To borrow from a popular botched PR campaign: Cubing is fun; winning is better. This series of articles attempts to help you get better at Cube drafting, which will likely make you a better player and drafter in any format.
When to Ramp
By way of background, “ramp” effects are distinguished from “fixing”- (short for mana fixing) effects, in that ramp can get you beyond the “one mana source per turn” limitation the rules present, while fixing helps you get the colors of mana you might need. A single spell can be both ramp AND fixing, just as a game can be both a first-person shooter and a console game. The following chart has a few archetypical examples:
Cubes vary dramatically (this will be a running theme, I promise) in terms of which ramp spells are available. Many use Moxes or Signets, “Rampant Growth” and its ilk, and miscellaneous others like Solemn Simulacrum or Wayfarer’s Bauble, and, if you’re among the lucky bastards that always seem to have it against me, Coalition Relic. In terms of Cube construction, Moxes and Signets are more similar than you might think in terms of impact on the Cube and its color pie. Thinking for a second about the above chart, we realize why—these are multi-card cycles providing colorless sources of fixing and ramp.
Setting aside the issue of which to include in your Cube for a moment (we’ll get there later), our first introduction to the problem of ramp and Cube usually occurs when we spread out our first pack that contains a ramp card and try to evaluate it. With all the usual caveats about context and complexity varying wildly in Magic, there are some simple principles that I think will help you out.
1) Combos that “cheat” on mana don’t always fully take advantage of ramp
The other day Tom Martell showed me his Cube deck and told me that his first two picks were Mox Sapphire and Mox Ruby. The rest of Tom’s deck was Sneak Attack, Tooth and Nail, some countermagic and card draw, a few fatties, and kind of a hodge-podge of other effects. Tom wasn’t happy about where he ended up, so we began a post-mortem discussion of how he got there. Tom claims he was “cut off” by another blue/green mage and never got a chance to develop his strategy, but I think he likely didn’t prioritize correctly, given his first two picks.
With two Moxes as our first two picks, we should be thinking a) “Wow, we’re pretty lucky,” and b) “What kind of cards let us take full advantage of these?” Sneak Attack and Tooth and Nail based strategies don’t fully take advantage of the Moxes. Moxes are always helpful, so of course I don’t mean they aren’t playable or don’t make your deck a lot better. What I mean is that Sneak Attack is already a combo card that lets you “cheat” on mana by throwing a creature into play for R. Tooth and Nail lets you cheat as well by throwing two creatures into play for the low price of 9 mana (usually a bargain when you consider the two creatures you intend to get).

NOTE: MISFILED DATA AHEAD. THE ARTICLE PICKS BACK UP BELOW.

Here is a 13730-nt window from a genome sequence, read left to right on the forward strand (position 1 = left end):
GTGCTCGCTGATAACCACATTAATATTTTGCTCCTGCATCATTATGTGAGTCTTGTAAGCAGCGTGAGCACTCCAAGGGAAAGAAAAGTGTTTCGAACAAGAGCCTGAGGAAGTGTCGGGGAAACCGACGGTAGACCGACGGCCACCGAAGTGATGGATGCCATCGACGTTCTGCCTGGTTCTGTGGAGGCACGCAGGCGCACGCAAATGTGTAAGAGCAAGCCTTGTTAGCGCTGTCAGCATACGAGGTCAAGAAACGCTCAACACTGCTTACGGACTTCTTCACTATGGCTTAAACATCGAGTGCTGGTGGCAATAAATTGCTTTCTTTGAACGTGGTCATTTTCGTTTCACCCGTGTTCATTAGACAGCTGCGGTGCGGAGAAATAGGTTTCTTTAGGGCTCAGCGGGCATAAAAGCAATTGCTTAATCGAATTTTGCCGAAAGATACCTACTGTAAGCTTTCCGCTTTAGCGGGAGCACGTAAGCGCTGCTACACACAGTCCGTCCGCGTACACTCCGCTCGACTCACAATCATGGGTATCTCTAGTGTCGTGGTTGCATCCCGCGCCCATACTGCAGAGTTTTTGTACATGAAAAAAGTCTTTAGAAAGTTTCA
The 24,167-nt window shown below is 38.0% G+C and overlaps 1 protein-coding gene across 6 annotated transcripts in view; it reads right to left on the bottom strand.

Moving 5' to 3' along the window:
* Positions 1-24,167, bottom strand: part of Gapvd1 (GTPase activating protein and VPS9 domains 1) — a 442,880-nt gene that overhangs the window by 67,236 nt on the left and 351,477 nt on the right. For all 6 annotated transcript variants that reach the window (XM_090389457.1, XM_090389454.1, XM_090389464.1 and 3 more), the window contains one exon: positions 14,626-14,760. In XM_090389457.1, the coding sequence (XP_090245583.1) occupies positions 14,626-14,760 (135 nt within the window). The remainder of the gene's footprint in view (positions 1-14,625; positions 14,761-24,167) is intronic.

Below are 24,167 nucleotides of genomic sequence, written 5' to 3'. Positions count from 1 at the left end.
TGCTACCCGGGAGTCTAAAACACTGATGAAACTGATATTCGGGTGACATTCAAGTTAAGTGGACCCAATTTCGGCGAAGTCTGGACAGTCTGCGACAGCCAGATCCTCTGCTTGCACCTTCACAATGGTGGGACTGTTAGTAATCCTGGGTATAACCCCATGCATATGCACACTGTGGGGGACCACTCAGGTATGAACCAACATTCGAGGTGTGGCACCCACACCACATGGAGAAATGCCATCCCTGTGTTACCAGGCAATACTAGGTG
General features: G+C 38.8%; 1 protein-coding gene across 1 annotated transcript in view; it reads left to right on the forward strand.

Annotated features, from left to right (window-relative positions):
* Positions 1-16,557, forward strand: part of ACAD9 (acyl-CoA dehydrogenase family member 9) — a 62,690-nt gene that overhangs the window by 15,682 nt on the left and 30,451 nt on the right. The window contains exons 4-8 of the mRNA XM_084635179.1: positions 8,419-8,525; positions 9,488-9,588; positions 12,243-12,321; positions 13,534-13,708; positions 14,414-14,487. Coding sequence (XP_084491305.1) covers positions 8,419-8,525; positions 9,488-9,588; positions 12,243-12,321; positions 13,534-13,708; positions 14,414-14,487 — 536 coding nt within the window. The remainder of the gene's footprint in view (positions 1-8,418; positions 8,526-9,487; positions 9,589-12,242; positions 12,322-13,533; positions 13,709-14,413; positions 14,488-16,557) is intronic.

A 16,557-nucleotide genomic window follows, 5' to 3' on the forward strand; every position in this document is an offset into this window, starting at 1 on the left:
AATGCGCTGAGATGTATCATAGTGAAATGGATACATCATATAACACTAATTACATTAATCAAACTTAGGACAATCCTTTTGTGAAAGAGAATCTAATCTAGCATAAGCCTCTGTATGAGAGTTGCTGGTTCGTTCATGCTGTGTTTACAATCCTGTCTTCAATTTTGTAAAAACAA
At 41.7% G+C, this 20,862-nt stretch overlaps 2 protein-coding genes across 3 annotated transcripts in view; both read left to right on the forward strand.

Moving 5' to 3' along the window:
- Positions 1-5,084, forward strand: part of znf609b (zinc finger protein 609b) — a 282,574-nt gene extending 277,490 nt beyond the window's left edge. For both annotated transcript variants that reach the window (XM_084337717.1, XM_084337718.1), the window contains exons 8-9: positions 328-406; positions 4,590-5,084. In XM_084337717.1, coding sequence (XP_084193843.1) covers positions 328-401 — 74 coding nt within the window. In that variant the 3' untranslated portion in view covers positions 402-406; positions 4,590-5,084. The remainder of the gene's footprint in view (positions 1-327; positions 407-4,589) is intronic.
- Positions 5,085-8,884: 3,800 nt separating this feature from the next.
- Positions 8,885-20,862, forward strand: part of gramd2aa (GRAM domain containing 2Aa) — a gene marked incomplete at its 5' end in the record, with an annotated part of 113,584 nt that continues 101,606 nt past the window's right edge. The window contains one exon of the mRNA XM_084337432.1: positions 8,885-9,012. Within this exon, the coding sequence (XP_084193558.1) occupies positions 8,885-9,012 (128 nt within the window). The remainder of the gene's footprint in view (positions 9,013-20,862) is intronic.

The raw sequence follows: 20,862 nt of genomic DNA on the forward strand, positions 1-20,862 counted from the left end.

Sneak Attack is very similar to the most typical strategy of combo cards that don’t take full advantage of Moxes: Reanimation strategies. Discarding a fatty and then [card exhume]Exhuming[/card] it is very similar to Sneak Attack or Show and Tell. All of these strategies win far more than their fair share of games in which a player can resolve the cheat effect and has a fatty (in graveyard or hand) to cheat in. Having the mana to set up the combo a turn early tends not to be as important as finding all the pieces. So for these strategies, ramp just isn’t as important. Let the other folks accelerate into their Thragtusk, you’ll be putting something far scarier into play, even if you have to take 5 or 15 in the meantime.
Tooth and Nail presents a different issue. Moxes certainly can help you cast Tooth and Nail, and I say “can” because Uktabi Orangutan and Manic Vandal are no stranger to Cube. The thing to realize here is that a very early Tooth and Nail is rare, and to cast it even in the mid-game requires some serious help, so the kind of ramp that really lets you cast is different. The chunkier stuff like Grim Monolith, Gilded Lotus, Explosive Vegetation, Heartbeat of Spring, or whatever else is in your Cube of that nature is going to help much more than a Mox will. In fact, here’s an interesting conceptual note: If you miss a land drop at any point between the turn you had your Mox and the turn you cast Tooth and Nail (or an Eldrazi or Mindslaver or whatever), the Mox didn’t really help you at all! We should be cutting land for our Moxes and so had the Mox just been a land we’d have the same amount of mana.
2) A “one-for-one”-style control deck doesn’t fully take advantage of ramp
Many control decks in Cube seek to use their mana efficiently to negate (and sometime Negate) what their opponent is doing. Cheap answers like Mana Leak, Oblivion Ring, Wrath of God, Repeal, and the like trade mostly (but certainly not always) on a one-for-one basis in card advantage terms. The idea is that you gain two types of advantage, and you do so over and over again: 1) your answers tend to be cheaper than the threats, so you might be able to do 2 things in a turn your opponent only manages to do one, and 2) you get to pick and choose what you answer and what you ignore, leaving your opponent (hopefully) without the tools they need to win the game.
The problem with ramp in this context is that these cards are already built to be cheap. I have on many occasions played a Signet or a Rampant Growth on turn 2 and then on turn 3 cast a two-mana spell like Doom Blade or Mana Leak, and then another two-mana spell or a three-mana spell the next turn. The extra mana didn’t hurt me (unless of course they resolved something when I tapped out) but I haven’t gained anything to outweigh the costs of ramping. What are those costs?